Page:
A clear winner: A review of the TWSBI Diamond 580

IMGP1244A good friend of mine says that you should always share a blessing. So I will, at least in terms of reviewing a really lovely pen that I acquired some time ago and use a great deal. This is my first TWSBI, my only other experience of the brand is using a TWSBI mini a friend of mine owns and likes very much. I wanted to do a review of this pen for three reasons. First, it’s a great pen. A pen that is relatively inexpensive and yet is beautiful. Second, it’s a pen of great quality, and a piston filler that retails new for less than £50! Third, I wanted to review this because I bought this ‘pre-owned’ and in my judgement I got a real bargain!

IMGP1250Description: This is the clear demonstrator version which is nice. I got it with an F nib, which is my preference for general writing. This pen is great in the hand . It feels very solid indeed. The barrel is faceted and the whole pen is finished nicely. with chrome fittings The cap has a bright red TWSBI branded finial which adds a splash of colour. The cap has a substantial clip and a chrome ring which s branded  with the make and model of the pen.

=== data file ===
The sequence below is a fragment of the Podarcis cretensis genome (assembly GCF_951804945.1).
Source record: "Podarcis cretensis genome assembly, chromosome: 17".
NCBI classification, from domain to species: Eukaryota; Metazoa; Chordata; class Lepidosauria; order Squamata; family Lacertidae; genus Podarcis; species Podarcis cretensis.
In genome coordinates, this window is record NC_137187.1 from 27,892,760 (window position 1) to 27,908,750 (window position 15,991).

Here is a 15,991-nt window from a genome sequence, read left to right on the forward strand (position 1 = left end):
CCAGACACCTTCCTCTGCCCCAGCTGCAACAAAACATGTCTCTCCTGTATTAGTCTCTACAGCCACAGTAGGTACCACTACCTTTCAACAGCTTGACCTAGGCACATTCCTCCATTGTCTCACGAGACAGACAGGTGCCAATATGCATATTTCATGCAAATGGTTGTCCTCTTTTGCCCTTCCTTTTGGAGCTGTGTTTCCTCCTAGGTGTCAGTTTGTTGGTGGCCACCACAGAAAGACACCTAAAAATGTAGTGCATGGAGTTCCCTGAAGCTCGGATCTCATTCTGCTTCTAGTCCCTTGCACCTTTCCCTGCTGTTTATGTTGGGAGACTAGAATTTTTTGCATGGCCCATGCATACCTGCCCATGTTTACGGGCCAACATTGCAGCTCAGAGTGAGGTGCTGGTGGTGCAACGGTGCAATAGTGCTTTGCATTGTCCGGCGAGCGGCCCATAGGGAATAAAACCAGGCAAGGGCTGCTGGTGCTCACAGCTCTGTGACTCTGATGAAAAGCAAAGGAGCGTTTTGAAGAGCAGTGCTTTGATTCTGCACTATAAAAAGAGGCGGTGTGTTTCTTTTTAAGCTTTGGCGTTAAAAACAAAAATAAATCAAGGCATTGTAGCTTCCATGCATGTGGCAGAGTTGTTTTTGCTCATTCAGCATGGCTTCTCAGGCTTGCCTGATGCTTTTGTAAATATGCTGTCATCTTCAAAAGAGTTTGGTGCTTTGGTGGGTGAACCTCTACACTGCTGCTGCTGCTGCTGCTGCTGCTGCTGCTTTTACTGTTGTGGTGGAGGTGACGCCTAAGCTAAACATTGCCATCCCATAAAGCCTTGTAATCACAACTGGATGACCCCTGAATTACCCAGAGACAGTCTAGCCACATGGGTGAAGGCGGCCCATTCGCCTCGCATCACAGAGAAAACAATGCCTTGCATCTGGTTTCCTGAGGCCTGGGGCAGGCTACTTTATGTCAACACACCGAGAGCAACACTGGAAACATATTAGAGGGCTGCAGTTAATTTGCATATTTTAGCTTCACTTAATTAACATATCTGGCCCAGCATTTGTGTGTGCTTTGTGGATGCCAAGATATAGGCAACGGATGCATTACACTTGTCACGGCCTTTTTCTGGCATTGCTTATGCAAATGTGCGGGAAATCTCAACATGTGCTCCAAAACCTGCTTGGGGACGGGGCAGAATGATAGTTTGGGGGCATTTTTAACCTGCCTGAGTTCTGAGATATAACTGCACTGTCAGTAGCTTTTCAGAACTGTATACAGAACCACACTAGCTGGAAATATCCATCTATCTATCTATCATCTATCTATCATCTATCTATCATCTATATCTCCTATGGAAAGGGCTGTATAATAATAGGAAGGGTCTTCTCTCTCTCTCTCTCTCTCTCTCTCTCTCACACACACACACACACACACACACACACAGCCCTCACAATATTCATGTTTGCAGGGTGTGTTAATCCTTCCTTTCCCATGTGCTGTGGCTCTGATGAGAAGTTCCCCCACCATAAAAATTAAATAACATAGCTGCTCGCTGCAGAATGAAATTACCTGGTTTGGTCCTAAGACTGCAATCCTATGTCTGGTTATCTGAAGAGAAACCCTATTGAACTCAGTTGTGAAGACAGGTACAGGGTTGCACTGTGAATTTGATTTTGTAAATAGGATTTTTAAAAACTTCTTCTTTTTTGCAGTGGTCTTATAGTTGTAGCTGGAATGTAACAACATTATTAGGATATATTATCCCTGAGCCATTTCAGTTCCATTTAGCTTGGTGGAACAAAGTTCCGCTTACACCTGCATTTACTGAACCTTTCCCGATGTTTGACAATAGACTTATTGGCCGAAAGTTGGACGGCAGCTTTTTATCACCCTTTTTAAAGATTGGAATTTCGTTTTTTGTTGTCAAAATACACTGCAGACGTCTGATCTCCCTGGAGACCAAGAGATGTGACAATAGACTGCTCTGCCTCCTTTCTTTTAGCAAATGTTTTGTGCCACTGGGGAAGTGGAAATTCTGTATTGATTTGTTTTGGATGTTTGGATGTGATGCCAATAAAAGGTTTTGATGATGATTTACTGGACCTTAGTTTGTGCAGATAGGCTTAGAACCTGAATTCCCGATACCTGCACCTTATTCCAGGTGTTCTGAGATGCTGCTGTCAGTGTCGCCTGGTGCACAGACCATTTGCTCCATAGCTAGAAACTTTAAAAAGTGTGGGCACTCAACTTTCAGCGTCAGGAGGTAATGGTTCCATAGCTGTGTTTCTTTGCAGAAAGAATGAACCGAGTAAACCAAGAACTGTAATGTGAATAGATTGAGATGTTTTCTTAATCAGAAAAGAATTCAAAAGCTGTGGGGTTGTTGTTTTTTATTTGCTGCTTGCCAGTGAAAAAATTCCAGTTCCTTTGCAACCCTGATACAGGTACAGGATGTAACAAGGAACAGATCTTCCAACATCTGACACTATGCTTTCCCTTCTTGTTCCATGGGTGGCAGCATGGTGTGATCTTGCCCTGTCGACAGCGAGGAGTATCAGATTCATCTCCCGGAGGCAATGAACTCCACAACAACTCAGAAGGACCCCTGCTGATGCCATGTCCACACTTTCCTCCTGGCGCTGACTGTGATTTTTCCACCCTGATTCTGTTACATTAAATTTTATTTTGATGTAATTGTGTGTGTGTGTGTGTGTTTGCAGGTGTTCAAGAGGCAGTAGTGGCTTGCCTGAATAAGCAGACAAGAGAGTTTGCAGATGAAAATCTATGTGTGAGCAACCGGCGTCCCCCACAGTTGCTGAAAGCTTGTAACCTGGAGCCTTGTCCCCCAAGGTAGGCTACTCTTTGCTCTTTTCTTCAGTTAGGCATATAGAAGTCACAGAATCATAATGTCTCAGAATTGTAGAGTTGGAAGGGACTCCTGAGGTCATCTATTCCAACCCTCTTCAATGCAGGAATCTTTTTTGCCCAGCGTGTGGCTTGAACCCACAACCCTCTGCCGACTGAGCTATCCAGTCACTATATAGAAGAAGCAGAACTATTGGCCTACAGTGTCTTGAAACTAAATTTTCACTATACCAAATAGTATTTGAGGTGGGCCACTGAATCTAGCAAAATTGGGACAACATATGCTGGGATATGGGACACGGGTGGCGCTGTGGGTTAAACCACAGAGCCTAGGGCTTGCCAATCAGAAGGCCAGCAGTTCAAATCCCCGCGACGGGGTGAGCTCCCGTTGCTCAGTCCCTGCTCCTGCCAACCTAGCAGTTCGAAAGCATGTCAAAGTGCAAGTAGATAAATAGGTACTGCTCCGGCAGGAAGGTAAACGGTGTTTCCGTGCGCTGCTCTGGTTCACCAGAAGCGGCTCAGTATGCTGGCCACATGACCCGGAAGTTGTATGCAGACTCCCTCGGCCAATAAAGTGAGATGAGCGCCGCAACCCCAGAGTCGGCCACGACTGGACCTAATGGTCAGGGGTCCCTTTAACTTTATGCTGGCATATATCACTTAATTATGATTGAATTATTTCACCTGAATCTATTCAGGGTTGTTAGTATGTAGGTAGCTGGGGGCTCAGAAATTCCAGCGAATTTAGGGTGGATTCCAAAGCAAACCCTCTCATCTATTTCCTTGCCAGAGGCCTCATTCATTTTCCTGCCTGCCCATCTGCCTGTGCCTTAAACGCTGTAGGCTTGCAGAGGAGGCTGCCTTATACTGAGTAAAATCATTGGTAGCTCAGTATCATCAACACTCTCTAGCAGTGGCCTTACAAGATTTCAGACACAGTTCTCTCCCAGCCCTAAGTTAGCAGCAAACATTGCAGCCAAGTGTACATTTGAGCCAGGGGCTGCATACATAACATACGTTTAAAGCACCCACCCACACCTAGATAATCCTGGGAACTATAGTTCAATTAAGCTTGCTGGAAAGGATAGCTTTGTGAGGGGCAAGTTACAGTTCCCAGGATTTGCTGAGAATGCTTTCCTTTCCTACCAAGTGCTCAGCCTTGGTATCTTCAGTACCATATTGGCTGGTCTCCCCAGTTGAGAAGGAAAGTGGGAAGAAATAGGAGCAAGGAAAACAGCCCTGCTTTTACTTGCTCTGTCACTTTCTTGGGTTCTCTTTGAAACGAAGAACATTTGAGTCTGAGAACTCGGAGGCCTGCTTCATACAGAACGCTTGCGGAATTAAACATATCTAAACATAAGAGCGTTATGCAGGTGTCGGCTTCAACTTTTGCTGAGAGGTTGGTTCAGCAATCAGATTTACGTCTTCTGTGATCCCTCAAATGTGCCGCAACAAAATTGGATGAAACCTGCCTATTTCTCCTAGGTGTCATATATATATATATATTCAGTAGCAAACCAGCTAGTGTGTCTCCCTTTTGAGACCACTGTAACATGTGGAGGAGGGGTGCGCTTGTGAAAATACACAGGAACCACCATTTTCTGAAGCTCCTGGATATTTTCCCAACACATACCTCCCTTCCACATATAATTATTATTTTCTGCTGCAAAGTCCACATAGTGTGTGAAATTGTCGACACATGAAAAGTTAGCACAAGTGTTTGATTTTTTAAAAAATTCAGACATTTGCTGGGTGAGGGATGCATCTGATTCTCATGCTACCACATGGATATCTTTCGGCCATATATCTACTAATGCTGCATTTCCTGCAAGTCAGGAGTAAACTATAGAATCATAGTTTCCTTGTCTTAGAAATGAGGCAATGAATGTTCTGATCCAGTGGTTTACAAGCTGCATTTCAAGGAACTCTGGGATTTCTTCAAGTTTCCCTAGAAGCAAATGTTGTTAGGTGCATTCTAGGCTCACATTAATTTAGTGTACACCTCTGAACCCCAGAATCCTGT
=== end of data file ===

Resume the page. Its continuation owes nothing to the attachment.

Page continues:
Dimensions: The 580 is 142mm  (5.6″) long when capped, and 130mm (5.12″) uncapped. The barrel is 13mm wide at its widest point and the section is 25mm long. I didn’t measure the posted length as I consider this pen practically unpostable. It does post but in my opinion it’s not a workable way of using this pen.

IMGP1258On Test:  The first thing I did with this pen was to flush and then fill it. The piston filler worked perfectly. I filled the pen up with Rohrer & Klingner Solferino, because I thought that I would like seeing this very colourful ink sloshing around in the barrel, and indeed I did. There is a great deal of satisfaction using a clear demonstrator pen. Now I don’t think that all pens are the same here. I think to be a good demonstrator the pen needs to have that something extra, something that makes it stand out from the ordinary. This pen has that in its look, the faceted barrel and the piston filling system.

In use the F nib writes well. It writes very smoothly, although the line is not the finest I’ve ever seen. It writes consistently with no hard starts or missed letters at all. It promises to be a great every day pen.

IMGP1246Buying pre-owned: As I stated at the beginning, this was a pre-owned pen. I wanted to say a little about buying pre-owned. First, is that this is a great option, it can save you money for a start. The only note of caution I would add is that as with anything pre-owned, particularly stuff via places like Ebay, the usual ‘caveat emptor’ applies (buyer beware). I got this pen from a fellow pen enthusiast who I’ve got to know a little and it was in mint condition. If you don’t know the vendor, I would counsel you to ask as many questions about the pen before yo buy it especially if you’re spending serious money. Remember if a deal sounds too good to be true from someone yo don’t know then it probably is!